By Bianca V. (MSW’23)
I entered my first year as a BUSSW student with a lot of preconceived ideas about what social work looked like in certain settings. I also thought I knew which populations I could work with based on my skill set and experience, or lack thereof (yes, you are not the only one who feels like an imposter!).
Despite my best efforts, there were many ups and downs, as well as wins and frustrations, but they serve as reminders that I am doing what I am supposed to be doing– learning! I’d like to offer some advice for each stage of the field education timeline based on my experience.
Disclaimer: The field education experience is a highly individual and personal experience. I write this not to provide a road map, only to provide some resources and considerations.
Make Your Wants, Needs, and “No-Go’s” Known
Many students enter their master’s degree program with an interest in a certain population, whether this is defined by age, location, or circumstance. A field education team member meets with each student to understand their goals for placement and to help determine the best fit. While it can be scary to relinquish trust to the field education team to place you, you do provide the guidelines! It is important to be honest about your wants and needs:
- What is most important to you?
- Is there a setting you want to, or don’t want to be in?
- Do you need to be close to public transportation?
- What type of learner are you?
- What type of rapport do you wish to have with a supervisor?
Your placement is a mutual selection process. If it doesn’t seem like a great fit in the interview, speak up! Remember, it is possible to be open and flexible and have a fulfilling experience. I had a hunch about what I was looking for, but I also looked at the first year as an opportunity to do something I had not considered. I have an undergrad degree in health science and my two years working in the social work department of a large Boston hospital was my first exposure to the social work profession. While I was interested in returning to the medical social work setting, as a naturally curious person, I also wanted to increase my exposure and understanding. Although I was reluctant to veer from what I knew and embrace vulnerability with what I didn’t know, I was determined to use field education as an avenue to explore.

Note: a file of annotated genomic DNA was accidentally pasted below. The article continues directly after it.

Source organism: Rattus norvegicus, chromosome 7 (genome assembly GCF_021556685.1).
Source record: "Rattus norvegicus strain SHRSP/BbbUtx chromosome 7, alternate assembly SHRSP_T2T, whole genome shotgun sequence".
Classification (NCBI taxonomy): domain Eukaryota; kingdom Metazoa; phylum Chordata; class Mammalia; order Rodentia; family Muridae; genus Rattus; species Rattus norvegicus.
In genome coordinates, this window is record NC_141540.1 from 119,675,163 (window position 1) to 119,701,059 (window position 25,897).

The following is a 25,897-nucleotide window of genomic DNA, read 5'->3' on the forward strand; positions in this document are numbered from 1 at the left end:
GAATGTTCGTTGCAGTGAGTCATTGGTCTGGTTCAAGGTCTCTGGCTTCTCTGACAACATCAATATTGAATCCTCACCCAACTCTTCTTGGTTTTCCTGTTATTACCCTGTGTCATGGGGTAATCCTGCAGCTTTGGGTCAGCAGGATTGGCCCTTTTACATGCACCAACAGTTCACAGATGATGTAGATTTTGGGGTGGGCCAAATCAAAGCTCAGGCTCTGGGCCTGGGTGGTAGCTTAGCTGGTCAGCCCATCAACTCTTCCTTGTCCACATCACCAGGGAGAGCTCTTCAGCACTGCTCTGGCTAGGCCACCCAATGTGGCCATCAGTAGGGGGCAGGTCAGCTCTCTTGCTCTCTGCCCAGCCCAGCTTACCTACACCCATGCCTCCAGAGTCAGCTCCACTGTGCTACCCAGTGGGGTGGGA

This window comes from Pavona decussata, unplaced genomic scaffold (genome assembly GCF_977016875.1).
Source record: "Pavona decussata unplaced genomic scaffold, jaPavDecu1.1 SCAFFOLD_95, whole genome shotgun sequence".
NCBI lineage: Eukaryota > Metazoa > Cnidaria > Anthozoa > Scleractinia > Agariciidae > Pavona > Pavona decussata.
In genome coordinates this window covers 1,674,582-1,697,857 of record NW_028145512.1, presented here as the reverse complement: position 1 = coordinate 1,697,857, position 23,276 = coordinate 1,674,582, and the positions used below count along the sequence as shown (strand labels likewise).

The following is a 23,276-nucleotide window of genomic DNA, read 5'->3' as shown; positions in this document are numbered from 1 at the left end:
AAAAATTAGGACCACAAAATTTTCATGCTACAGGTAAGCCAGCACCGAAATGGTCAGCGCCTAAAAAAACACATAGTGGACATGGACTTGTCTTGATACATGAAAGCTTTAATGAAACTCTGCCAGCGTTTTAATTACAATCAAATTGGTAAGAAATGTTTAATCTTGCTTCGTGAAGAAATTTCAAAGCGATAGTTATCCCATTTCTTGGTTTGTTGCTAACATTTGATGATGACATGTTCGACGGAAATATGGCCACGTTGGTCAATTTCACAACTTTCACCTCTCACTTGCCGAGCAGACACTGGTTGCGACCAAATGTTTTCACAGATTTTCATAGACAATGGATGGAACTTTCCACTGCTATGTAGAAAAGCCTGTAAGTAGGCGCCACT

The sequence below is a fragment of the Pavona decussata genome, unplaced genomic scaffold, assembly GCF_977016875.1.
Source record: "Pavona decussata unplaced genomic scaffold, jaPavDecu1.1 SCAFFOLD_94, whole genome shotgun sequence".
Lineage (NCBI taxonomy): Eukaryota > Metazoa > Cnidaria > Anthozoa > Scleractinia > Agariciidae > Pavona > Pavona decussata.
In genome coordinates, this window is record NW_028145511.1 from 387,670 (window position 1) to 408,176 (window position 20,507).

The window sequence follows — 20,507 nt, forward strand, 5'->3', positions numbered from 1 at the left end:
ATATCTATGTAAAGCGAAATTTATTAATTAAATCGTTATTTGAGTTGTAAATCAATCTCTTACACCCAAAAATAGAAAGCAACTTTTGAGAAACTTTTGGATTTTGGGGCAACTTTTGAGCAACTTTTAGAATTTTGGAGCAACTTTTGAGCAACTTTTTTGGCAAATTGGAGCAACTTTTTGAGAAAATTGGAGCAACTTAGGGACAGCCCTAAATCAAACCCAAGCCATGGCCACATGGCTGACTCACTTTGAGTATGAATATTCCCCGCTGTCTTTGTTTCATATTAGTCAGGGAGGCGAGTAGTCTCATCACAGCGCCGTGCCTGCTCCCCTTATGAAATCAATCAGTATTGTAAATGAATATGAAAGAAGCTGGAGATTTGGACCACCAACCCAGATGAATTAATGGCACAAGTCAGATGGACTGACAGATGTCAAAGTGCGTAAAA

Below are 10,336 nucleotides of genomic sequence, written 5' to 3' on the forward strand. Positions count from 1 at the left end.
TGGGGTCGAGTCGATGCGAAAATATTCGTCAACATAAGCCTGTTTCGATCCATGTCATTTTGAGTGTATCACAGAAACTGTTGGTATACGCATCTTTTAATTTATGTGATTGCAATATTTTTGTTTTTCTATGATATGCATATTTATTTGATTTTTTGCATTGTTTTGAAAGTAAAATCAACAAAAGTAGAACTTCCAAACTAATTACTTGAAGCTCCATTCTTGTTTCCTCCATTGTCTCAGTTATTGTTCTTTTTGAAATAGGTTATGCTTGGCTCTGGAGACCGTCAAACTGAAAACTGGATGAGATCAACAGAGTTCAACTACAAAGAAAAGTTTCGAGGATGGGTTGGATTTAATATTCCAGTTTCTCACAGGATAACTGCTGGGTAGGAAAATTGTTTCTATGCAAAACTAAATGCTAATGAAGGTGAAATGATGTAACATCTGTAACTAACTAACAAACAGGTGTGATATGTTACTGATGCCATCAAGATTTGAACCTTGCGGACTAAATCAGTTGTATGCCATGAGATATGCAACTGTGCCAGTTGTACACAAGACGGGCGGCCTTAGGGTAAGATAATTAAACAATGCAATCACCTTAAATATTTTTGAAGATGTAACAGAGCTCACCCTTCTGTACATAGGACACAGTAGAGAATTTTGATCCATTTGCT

My wish list looked like this:
- I need a thoughtful, supportive supervisor who is invested in my learning.
- My field placement must be near public transportation. I have no car, so an internship on the Red Line was ideal.
- I am open to working with any population; preferably different than the older adults I had previous experience working with.
- I am not interested in school settings.
Utilize Your Resources
Once you start your field placement, remember that you’re not alone. It is never too late to reach out to your BUSSW Field Advisor with questions or concerns (did I mention that this is your educational experience?). Supervisors and professors are there to help you learn, but also to reflect with, voice concerns to and share their professional experiences. And don’t forget about your classmates! It can be helpful to bounce ideas off someone in the same position as you.
Constantly Monitor Your Experience
As you move through the placement, check in with yourself:
- How are you feeling about the experience overall?
- Are you getting what you want or need out of your field education experience?
- Do you feel appropriately equipped?
You may find there are things that exceed your expectations, or things that are missing. The next two pieces of advice may help with the gaps.
Take Care of Yourself
Working an unpaid internship twice a week (and three times a week in your second year) can be overwhelming. If you are like me, you also work a part-time job on top of school work and have social, familial, and personal obligations to fulfill. I took care of myself by seeing my friends at least once a week, asking a professor for an extension, and continuing to check in with myself. You’ll figure out what self-care looks like to you!
Reflect on Your Experience (Yikes, the Future!)
Feelings can vary at the end of placement. Reflecting on your experience can help inform where you go moving forward. It will provide valuable information for what you want in your next placement, or job (eek) after graduation. Post-internship is another great point in the process to lean on your resources!
In summary, I am encouraging you to do two things that we are asked to do a lot as MSW students: reflect and self-advocate. Also, if you are considering an MSW degree at BUSSW, reach out to a Student Ambassador! Ask them for their tips and tricks to the field education experience. They are more than happy to share.
Bianca V. (MSW’23) is a full-time clinical student at BU School of Social Work’s Charles River Campus. In her free time, she enjoys spending time with her friends and family, exploring her neighborhood, and trying new recipes.